No More Millennials Entering College: How Can We Facilitate Gen Z Transformation?
These students don’t view the world in 50-minute, three-credit classes. If our mission is to prepare kids to be successful, the thing you have to prepare them for more than anything is adaptability. No one knows what the world is going to look like in the next 10 years. — Craig Chanoff, VP Education Services, Blackboard (as quoted in Kaplan, 2017, June, p. 32)
“We’re willing to try things and fail,” Jonah says of his generation. “We’re more scared not to try.” — Jonah Stillman (as quoted in Kaplan, 2017, April)
The millennial wave has passed in terms of typical college-aged incoming first-year students. Generation Z, those born between 1995 and 2012, are in college these days, and research reveals some key differences relevant for faculty seeking to help Gen Z transform and expand their perspectives.
Fortunately, several Gen Z traits, according to research done by the Institute for Corporate Productivity (Davis, 2016), lend themselves to the potential for transformation in students from this age bracket. The desire to contribute to society is certainly one, though there is a difference between Millennials and Gen Z on this point (Zimmer, 2015), with more Millennials broadly committed to making an impact for the social good as an overriding objective compared to those from Gen Z, whose experiences growing up included the Great Recession and the uncertainty of what their parents may have gone through in the Recession; more Gen Zers, then, seek financial security and ways to contribute to society, trying to ensure both are in their futures.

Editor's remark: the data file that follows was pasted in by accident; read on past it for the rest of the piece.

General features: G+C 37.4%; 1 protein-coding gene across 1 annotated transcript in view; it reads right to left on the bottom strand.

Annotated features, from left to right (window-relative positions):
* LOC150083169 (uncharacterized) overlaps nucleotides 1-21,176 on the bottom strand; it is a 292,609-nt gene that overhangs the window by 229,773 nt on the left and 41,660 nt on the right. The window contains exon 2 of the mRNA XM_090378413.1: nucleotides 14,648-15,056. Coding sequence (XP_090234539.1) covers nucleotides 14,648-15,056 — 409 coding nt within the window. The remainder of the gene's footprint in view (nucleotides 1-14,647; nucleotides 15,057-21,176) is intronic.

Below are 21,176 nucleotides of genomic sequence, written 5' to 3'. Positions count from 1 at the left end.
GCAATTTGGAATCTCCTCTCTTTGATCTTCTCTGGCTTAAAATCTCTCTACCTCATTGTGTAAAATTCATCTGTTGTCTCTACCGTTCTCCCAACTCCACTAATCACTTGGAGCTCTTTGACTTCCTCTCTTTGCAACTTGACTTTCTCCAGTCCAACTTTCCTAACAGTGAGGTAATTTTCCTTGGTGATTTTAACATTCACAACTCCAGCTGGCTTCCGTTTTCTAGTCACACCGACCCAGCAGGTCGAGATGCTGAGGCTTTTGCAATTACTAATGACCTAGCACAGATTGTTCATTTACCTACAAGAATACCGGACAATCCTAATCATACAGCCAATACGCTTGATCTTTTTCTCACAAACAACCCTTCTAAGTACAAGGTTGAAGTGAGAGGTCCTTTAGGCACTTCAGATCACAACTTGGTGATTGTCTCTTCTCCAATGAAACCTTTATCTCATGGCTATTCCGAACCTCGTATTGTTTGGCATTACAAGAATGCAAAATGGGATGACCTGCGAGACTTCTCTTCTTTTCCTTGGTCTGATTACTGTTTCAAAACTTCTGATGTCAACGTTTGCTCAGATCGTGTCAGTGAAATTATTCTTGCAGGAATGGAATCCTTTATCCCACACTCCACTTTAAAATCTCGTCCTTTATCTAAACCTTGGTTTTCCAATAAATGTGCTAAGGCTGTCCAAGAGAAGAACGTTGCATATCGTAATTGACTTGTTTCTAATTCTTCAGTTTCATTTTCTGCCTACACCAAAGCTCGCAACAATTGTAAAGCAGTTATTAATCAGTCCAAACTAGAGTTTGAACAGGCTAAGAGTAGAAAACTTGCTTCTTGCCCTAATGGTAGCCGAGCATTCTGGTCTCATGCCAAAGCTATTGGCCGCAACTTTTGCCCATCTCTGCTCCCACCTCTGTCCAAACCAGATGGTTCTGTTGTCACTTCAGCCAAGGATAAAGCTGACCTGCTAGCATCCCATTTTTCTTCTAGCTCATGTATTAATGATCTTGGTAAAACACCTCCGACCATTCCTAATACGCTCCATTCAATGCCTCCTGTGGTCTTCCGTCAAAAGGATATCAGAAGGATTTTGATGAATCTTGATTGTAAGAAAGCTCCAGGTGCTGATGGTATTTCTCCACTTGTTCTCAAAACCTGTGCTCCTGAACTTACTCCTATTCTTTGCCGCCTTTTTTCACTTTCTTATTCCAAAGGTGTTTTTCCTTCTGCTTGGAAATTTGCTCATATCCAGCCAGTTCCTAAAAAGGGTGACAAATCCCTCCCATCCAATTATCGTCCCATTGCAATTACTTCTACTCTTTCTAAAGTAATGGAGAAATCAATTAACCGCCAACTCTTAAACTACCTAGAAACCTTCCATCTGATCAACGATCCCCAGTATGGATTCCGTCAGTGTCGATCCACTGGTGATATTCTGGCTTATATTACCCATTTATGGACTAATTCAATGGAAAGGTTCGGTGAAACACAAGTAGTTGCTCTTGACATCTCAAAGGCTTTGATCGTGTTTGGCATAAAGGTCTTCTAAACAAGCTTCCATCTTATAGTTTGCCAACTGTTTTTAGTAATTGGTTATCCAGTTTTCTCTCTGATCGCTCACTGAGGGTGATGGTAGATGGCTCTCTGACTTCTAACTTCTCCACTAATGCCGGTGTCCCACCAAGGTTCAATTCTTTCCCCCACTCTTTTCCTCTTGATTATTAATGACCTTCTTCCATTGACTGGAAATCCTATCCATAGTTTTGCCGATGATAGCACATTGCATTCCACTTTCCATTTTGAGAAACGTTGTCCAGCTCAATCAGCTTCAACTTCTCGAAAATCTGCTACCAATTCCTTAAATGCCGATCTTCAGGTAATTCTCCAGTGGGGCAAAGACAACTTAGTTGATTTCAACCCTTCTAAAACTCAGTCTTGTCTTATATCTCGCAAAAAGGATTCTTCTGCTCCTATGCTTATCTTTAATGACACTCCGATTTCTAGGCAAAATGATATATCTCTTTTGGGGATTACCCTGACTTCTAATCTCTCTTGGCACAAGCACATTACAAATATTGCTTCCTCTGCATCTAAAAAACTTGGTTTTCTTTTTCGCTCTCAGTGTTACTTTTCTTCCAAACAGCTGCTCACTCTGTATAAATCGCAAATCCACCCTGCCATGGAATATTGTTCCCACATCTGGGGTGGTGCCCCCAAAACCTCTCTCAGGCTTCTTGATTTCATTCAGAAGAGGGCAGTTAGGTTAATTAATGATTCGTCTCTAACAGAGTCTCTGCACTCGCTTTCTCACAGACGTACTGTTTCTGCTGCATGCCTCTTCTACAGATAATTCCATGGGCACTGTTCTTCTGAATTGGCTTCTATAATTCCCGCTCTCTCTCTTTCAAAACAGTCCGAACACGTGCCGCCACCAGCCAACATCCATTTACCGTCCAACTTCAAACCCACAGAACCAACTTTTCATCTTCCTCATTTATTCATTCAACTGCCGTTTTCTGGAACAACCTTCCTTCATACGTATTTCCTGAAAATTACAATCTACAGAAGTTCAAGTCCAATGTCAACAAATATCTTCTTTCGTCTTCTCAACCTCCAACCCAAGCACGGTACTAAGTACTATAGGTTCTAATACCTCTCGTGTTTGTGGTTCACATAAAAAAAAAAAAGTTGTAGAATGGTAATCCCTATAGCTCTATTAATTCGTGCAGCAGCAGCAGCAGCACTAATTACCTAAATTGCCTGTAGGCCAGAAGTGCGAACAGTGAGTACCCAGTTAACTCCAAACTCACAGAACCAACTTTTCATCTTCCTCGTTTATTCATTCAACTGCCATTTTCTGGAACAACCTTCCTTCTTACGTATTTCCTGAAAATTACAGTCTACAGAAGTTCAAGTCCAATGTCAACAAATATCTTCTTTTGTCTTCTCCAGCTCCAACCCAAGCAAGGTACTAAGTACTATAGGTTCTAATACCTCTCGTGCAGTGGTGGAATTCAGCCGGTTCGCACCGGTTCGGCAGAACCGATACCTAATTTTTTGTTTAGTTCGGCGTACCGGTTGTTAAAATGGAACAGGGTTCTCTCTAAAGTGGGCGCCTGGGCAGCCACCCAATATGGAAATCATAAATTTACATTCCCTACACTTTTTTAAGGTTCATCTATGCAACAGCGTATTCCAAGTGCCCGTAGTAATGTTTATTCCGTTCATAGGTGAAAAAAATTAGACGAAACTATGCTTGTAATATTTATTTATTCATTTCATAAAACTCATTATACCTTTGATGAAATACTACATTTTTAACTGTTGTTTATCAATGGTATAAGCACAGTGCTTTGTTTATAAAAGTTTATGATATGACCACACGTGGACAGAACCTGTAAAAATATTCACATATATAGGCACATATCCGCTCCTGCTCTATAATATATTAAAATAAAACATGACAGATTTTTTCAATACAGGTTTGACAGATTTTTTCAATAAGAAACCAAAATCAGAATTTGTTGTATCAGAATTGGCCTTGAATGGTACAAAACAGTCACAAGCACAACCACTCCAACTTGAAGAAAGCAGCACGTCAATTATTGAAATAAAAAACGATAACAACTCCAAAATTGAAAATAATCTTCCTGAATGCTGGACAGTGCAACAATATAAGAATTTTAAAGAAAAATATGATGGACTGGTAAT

That said, it’s still the case that Gen Z wants to make a positive difference in the world: 93% say a company’s impact on society is important in deciding whether to work there or not (Davis, 2016).
Another Gen Z attribute that can be leveraged toward transformative experience is collaboration and networking. Many Gen Zers prefer a learning environment that is built as a kind of “networked discovery area” in which students work together to learn together, realizing the value of cooperative sharing toward a learning goal. As demonstrated in Jonah Stillman’s quote (above), Gen Z learning spaces must include the freedom to fail as a way to learn. Teaching approaches that somehow put students inside a giant “maker space” would thus be attractive.
But what of the internal processes driving this generation’s embrace of transformative teaching approaches? A very big clue lies in the fact that one of the top three factors considered by Gen Z students in choosing a college is “professors that care about student success” (Zimmer, 2015). In this regard, Gen Z is not that different from most human learners.
Here’s a specific example of a student describing why and how, from a Service Learning & Civic Engagement (SLCE) perspective (as expressed in UCO’s STLR terminology), the student sensed that the faculty member cared:
Thanks so much for being a great professor to me. You have opened my eyes to what is going on in poverty and what is going on in the environment. Your courses [have] helped me to educate others about the problems that are in the environment as well as in poverty. You have truly made an impact on my life. You have educated me so that I will be able to help others. I hope that in the future I can take more of your courses because you an excellent teacher. (Grantham, Robinson, & Chapman; 2015, p. 130)